Well friends, let’s all agree that a smaller, seemingly short book is not always a quick read. I’ve been trying to figure out why this novel was hard to get down. I like New York City, I love many people living there, and I’ve often wondered what it would have been like to do a summer internship or take an entry level job up there after school.
But I didn’t like Maynard, and he didn’t make me laugh. Maybe I’m tired? Maybe I’m not on his level of disdain and understanding of people and their motives? Maybe he was just too insecure for me to really cheer him on and care if he finds happiness.
And if I could tolerate Maynard (at best), attempting to like or want to read about Jennica (and thus their relationship…and thus most of the book) was grueling. I understand that a novelist needs to create a character’s voice. However, peppering ‘like’ throughout internal dialogue is a surefire way to make me roll my eyes. Every. Time. Perhaps that was the point—I suppose Jennica was written to be annoying and get under your skin (and she certainly was and did). Since I currently live with two lovely young men who walk that delicate line between having the sweetest little ideas ever and choosing to do some of the most annoying things in the world (Example from this weekend: Let’s cover our friend’s room and playthings with Aquaphor while the parents are gabbing. Why not? Sounds like a lot of fun to me too!), I couldn’t escape to a better or more interesting place in Jennica’s world. Frankly, reading a grown woman’s inner monologue in a weird dialect screaming valley-girl and self-absorbed brat kept the book from being, like, totally accessible to me.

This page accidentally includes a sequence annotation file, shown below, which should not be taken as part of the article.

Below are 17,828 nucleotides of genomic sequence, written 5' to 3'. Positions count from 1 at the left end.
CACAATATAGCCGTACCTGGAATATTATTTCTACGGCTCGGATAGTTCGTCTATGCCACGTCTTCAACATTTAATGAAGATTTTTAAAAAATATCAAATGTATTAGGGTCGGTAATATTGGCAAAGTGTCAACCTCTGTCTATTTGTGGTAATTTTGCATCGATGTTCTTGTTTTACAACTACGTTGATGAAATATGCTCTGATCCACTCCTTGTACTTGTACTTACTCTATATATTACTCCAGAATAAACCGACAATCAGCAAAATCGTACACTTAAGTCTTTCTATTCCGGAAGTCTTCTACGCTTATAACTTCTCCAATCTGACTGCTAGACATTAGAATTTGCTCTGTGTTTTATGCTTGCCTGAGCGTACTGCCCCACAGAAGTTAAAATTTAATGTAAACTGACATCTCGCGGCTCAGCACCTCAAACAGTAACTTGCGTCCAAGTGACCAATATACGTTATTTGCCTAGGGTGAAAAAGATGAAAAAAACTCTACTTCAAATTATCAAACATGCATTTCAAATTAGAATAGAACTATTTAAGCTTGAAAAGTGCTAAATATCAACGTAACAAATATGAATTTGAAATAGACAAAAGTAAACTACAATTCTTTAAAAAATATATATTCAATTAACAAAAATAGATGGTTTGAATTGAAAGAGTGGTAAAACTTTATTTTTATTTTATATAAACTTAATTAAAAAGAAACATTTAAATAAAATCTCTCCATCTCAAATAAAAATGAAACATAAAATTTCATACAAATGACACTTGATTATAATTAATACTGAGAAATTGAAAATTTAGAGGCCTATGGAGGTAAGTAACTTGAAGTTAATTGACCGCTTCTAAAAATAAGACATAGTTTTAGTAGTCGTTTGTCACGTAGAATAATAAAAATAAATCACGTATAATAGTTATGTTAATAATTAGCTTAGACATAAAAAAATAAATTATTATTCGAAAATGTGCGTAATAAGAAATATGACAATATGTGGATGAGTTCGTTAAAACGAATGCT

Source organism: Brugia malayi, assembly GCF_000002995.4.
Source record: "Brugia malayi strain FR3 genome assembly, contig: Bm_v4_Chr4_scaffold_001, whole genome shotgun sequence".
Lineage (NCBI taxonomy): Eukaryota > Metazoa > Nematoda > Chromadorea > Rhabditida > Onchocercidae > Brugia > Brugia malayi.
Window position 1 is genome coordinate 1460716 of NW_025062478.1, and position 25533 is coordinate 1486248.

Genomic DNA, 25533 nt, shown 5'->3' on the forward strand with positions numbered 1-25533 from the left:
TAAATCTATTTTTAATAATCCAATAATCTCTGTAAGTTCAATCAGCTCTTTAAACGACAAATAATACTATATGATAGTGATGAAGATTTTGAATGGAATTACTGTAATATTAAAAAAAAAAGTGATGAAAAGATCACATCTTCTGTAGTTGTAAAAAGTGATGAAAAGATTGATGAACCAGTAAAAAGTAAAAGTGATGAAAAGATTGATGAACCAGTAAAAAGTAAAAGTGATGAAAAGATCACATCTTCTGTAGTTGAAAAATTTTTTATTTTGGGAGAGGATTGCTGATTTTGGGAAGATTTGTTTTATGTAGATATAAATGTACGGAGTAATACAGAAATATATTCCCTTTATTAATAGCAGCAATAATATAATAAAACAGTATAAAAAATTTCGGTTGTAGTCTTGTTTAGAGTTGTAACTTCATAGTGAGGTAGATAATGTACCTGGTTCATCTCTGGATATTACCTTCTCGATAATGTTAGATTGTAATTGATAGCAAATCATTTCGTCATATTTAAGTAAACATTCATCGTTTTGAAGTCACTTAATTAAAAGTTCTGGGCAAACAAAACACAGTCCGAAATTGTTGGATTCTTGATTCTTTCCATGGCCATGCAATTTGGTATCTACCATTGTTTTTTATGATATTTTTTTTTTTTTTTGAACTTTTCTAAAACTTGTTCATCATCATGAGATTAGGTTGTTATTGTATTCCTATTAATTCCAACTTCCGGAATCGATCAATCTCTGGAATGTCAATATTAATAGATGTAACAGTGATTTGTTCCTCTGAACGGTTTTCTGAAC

There were a few interesting twists. 9/11 was certainly covered in a new and irreverent way. Their discussion of potential cat names made me feel particularly poorly-read. Maybe I would feel differently if I had experienced living in California or New York. Maybe I would have appreciated their take on the world if I surrounded myself with people who take themselves too seriously and are determined to find the negative side to everything. Maybe I would feel differently if I didn’t have children or if I weren’t married. What about you? Did I miss some big points?
If you didn’t read it or didn’t finish it, how long do you give a book before you lay it down? Have you ever made yourself finish a book because you said you would?
Thank goodness we’re looking at some easy to read, plot driven, fantastical YA lit in Dec and Jan. Have you checked out the suggested titles? Anything you’ve been dying to read?